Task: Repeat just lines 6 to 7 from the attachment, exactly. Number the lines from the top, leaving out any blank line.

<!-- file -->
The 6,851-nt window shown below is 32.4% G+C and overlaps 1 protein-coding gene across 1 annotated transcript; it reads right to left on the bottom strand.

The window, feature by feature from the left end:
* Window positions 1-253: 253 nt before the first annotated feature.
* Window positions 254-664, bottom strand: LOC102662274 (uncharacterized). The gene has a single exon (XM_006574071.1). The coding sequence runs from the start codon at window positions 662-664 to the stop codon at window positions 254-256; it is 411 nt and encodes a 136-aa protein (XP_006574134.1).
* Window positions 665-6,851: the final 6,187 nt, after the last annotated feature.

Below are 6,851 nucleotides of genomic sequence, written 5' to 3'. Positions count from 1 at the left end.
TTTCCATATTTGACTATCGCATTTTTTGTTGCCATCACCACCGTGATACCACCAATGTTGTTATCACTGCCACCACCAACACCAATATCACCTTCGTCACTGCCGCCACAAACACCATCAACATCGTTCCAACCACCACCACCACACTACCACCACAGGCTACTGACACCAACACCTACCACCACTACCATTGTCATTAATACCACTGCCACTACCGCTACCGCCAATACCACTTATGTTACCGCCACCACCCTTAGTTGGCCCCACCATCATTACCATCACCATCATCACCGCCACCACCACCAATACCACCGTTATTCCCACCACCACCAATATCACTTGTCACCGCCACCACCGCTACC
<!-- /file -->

Below are 6,851 nucleotides of genomic sequence, written 5' to 3'. Positions count from 1 at the left end.
TTTCCATATTTGACTATCGCATTTTTTGTTGCCATCACCACCGTGATACCACCAATGTTGTTATCACTGCCACCACCAACACCAATATCACCTTCGTCACTGCCGCCACAAACACCATCAACATCGTTCCAACCACCACCACCACACTACCACCACAGGCTACTGACACCAACACCTACCACCACTACCATTGTCATTAATACCACTGCCACTACCGCTACCGCCAATACCACTTATGTTACCGCCACCACCCTTAGTTGGCCCCACCATCATTACCATCACCATCATCACCGCCACCACCACCAATACCACCGTTATTCCCACCACCACCAATATCACTTGTCACCGCCACCACCGCTACC